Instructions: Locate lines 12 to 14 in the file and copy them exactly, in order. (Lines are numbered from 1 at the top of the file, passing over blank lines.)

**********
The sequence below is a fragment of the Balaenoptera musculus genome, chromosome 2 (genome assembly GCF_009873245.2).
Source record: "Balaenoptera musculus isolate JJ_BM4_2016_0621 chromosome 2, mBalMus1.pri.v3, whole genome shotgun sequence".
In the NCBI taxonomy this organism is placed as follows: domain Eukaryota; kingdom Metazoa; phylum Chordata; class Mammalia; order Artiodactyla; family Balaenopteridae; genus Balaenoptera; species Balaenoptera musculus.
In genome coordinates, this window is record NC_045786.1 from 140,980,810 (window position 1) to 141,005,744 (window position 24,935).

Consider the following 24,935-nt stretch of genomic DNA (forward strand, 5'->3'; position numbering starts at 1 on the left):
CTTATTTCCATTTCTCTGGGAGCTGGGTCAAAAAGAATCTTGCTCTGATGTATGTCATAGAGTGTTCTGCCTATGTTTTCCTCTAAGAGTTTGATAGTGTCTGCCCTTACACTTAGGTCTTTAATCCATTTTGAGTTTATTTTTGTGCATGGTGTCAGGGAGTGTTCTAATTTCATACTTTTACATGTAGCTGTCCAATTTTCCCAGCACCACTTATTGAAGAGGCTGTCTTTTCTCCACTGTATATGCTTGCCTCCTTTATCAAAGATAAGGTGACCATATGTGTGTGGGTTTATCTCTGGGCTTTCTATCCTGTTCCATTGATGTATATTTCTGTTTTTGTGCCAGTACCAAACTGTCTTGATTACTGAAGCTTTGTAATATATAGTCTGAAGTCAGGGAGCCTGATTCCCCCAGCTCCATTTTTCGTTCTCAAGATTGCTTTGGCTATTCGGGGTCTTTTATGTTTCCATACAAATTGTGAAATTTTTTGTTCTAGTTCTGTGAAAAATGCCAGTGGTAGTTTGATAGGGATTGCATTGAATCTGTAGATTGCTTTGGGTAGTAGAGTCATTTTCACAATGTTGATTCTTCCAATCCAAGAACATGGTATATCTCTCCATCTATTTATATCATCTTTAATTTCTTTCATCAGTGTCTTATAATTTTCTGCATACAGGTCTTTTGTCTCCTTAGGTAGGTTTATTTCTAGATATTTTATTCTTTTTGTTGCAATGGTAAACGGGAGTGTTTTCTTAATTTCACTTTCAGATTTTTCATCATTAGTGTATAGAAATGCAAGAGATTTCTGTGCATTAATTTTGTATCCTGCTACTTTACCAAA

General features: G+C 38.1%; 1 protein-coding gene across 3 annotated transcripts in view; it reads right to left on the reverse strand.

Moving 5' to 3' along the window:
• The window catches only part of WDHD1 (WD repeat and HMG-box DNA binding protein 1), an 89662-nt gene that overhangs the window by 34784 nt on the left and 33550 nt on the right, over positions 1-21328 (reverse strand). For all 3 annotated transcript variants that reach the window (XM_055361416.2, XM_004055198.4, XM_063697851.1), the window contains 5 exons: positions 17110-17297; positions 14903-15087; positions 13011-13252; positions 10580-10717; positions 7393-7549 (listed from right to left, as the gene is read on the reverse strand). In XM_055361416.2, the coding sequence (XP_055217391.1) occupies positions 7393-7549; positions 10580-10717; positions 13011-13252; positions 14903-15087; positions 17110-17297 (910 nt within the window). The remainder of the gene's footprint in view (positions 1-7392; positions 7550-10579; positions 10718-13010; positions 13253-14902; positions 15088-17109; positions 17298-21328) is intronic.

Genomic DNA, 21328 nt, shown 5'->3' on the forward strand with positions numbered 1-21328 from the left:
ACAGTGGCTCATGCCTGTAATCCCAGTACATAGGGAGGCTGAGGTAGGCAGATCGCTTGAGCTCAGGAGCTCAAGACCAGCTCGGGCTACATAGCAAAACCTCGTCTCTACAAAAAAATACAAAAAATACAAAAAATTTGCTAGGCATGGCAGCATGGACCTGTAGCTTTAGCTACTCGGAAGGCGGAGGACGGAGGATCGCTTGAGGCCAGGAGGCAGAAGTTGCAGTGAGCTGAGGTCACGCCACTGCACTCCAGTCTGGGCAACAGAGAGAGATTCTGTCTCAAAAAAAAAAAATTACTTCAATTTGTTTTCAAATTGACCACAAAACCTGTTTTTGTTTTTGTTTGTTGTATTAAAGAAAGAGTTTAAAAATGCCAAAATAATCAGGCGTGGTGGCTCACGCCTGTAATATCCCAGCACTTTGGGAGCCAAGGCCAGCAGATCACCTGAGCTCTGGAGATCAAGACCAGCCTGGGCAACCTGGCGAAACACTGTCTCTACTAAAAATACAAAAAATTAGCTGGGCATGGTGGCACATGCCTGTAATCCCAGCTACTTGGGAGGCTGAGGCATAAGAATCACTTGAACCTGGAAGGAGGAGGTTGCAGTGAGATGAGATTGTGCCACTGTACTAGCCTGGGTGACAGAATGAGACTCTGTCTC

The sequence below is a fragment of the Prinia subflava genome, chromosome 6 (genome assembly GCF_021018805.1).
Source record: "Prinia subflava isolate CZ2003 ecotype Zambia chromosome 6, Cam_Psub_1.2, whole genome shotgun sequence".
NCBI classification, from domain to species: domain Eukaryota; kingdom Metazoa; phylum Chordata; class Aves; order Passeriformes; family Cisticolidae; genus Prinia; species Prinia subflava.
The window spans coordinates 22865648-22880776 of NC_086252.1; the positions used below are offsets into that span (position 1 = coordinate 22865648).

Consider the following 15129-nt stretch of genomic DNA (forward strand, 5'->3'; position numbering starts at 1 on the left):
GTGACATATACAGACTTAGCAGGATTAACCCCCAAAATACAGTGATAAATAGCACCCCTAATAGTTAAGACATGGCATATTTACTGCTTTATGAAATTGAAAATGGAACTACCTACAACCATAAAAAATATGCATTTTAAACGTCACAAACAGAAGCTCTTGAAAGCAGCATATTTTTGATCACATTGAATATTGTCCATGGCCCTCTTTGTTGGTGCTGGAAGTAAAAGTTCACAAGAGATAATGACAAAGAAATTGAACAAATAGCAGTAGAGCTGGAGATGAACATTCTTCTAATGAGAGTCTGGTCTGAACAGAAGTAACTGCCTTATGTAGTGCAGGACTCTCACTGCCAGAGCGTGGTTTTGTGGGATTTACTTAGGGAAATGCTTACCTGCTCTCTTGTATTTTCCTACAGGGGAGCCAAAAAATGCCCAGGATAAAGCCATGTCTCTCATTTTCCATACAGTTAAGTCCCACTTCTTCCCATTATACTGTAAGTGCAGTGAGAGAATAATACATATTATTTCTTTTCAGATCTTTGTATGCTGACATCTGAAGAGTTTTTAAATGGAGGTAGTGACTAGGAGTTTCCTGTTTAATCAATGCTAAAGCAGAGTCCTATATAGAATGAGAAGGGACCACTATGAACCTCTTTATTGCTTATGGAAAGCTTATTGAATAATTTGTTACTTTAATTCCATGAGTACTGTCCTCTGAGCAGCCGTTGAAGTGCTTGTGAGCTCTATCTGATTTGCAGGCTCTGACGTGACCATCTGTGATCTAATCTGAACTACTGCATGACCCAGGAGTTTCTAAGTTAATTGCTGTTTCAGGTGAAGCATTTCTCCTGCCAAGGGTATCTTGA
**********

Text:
The sequence below is a fragment of the Prinia subflava genome, chromosome 6 (genome assembly GCF_021018805.1).
Source record: "Prinia subflava isolate CZ2003 ecotype Zambia chromosome 6, Cam_Psub_1.2, whole genome shotgun sequence".
NCBI classification, from domain to species: domain Eukaryota; kingdom Metazoa; phylum Chordata; class Aves; order Passeriformes; family Cisticolidae; genus Prinia; species Prinia subflava.